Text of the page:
Building brick kilns by filling up the river shows how unaware we are about the significance of this essential natural resource. Photo: Prabir Das

The result of all these shortages is inhuman suffering for the city dwellers. Salma Khatun, a resident of Tejgaon area says, “My two daughters aged 8 and 10 have been admitted to ICDDR,B with chronic diarrhoea. My skin looks diseased. Foul water from the supply is the main reason for this.” Salma is no exception as waterborne diseases take epidemic form in every summer because of water contamination. Why in this riverine country do people have to suffer so much because of scarcity of clean water? Is the government thinking of any solution to this overwhelming problem?
The government has already signed a 250 million US$ project with the Asian Development Bank (ADB) to tap surface water for Dhaka city. Under this huge project, the implementing agency WASA will establish a treatment plant to draw water from Meghna River. The project aims to reduce the use of groundwater up to 30 percent.
Regarding this huge and expensive project, Dr M A Matin, professor of Water Resource Engineering Department of Bangladesh University of Engineering and Technology (BUET) says, “The project is very expensive and the question is what shall we do when the Meghna too, will get polluted. That is why I have always urged the authority to minimise the river pollution. To minimise river pollution first we have to decentralise the industries from Dhaka city. Waste water treatment plants have to be set up in the factories that discharge contaminated water. We have every law to prevent the pollution. All we need is the implementation of these laws. If river pollution can be controlled and minimized only one or two rainy seasons will be enough to wash out all the contaminated waters from the river.”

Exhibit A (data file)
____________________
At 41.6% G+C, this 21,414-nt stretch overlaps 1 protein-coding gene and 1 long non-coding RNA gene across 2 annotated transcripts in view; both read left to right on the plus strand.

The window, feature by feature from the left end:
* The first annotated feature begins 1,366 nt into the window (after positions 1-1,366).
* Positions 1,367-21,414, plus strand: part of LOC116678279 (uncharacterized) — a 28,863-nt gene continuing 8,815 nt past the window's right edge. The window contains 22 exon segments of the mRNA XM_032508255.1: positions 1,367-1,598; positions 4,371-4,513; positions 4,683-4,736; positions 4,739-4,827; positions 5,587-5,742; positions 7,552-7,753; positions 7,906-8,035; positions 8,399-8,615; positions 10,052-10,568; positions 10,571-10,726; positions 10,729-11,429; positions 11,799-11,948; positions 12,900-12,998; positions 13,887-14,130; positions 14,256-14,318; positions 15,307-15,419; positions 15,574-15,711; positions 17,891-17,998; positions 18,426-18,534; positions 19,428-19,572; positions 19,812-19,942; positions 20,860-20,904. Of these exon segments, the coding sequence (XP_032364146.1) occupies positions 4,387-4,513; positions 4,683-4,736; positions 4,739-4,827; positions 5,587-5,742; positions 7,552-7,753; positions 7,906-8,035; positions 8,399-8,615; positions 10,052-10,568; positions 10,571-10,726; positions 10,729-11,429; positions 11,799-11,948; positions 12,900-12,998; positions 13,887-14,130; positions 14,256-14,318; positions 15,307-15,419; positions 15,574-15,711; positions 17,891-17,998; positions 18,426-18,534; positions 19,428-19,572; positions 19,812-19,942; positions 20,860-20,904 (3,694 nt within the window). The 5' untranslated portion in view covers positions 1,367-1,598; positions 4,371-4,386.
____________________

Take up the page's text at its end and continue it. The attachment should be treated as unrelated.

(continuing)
Dr M A Matin
Dr M A Matin

In fact, the government's initiative to control river pollution is not particularly promising. The government's promise to replace the tannery industry which is largely responsible for the current pollution of Buriganga has remained still a pipedream. The ongoing pollution of Shitalakshya River and filling up the Balu River by illegal brick kilns are hardly indicative of the government's initiative for rescuing the rivers from their death bed.
Recently Dhaka has been declared as the worst city to live in this world. One of the major reasons for earning this shame is the city's crumbling water supply. Without sensitising people and preventing river pollution, billion dollar projects to ensure safe drinking water will go in vain and the city will remain parched forever.

The writer can be contacted at shahnawaz.khan@thedailystar.net

Water crisis becomes particularly severe in old parts of the city and in the slum areas. Photo: Prabir Das
Water crisis becomes particularly severe in old parts of the city and in the slum areas. Photo: Prabir Das

 

Published: 12:00 am Friday, May 30, 2014

Last modified: 1:44 am Friday, May 30, 2014